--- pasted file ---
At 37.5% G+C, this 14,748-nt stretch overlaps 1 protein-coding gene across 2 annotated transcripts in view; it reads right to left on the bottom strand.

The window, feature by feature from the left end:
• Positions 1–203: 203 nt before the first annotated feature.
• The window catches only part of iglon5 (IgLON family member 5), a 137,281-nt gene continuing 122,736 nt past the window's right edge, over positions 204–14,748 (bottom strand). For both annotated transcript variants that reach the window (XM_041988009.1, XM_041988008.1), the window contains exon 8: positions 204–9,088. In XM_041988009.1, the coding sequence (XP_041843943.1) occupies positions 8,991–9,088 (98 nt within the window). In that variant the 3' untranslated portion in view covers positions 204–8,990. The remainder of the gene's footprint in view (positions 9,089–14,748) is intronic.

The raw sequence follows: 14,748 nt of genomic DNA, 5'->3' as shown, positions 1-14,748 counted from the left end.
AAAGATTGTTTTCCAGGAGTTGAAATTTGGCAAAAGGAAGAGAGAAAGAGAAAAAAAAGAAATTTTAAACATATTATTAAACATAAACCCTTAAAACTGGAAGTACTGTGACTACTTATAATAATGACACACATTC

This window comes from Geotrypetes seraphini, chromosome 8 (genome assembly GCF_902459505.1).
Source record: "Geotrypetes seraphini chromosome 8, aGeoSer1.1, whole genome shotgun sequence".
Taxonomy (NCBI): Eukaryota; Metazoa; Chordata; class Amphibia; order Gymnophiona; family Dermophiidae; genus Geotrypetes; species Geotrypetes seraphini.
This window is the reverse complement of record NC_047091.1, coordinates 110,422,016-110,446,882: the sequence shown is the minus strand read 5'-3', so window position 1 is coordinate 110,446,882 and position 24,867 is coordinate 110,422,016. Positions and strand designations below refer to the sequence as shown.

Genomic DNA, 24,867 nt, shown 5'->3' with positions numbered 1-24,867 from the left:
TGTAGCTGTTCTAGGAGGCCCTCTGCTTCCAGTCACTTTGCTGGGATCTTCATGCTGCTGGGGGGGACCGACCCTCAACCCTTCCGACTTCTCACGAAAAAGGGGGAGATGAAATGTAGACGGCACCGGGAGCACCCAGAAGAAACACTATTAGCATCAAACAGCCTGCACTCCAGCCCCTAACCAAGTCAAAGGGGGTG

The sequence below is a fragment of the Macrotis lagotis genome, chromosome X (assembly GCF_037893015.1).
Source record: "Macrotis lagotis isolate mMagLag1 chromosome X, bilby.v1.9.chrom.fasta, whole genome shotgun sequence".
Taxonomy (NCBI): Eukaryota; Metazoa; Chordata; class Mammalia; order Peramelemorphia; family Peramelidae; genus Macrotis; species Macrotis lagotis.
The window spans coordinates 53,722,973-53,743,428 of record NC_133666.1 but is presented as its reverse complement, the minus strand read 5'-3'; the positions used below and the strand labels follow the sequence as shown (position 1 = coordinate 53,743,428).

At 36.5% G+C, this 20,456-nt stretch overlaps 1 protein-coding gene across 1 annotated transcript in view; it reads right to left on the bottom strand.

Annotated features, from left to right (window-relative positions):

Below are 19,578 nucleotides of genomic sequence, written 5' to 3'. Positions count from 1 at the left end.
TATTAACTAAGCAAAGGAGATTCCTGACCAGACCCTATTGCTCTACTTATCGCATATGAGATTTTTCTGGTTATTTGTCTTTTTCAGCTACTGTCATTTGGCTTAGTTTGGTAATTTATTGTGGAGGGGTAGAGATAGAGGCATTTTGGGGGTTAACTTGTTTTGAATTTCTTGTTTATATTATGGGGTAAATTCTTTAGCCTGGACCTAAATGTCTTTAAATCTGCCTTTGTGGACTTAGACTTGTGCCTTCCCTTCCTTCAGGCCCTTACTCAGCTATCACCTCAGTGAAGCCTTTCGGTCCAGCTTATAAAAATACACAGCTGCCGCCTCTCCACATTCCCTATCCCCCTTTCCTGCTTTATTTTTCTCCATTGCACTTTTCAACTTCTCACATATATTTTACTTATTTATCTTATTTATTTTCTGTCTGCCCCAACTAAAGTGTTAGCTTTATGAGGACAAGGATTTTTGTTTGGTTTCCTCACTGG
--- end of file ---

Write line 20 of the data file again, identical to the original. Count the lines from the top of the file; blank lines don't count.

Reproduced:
TATTAACTAAGCAAAGGAGATTCCTGACCAGACCCTATTGCTCTACTTATCGCATATGAGATTTTTCTGGTTATTTGTCTTTTTCAGCTACTGTCATTTGGCTTAGTTTGGTAATTTATTGTGGAGGGGTAGAGATAGAGGCATTTTGGGGGTTAACTTGTTTTGAATTTCTTGTTTATATTATGGGGTAAATTCTTTAGCCTGGACCTAAATGTCTTTAAATCTGCCTTTGTGGACTTAGACTTGTGCCTTCCCTTCCTTCAGGCCCTTACTCAGCTATCACCTCAGTGAAGCCTTTCGGTCCAGCTTATAAAAATACACAGCTGCCGCCTCTCCACATTCCCTATCCCCCTTTCCTGCTTTATTTTTCTCCATTGCACTTTTCAACTTCTCACATATATTTTACTTATTTATCTTATTTATTTTCTGTCTGCCCCAACTAAAGTGTTAGCTTTATGAGGACAAGGATTTTTGTTTGGTTTCCTCACTGG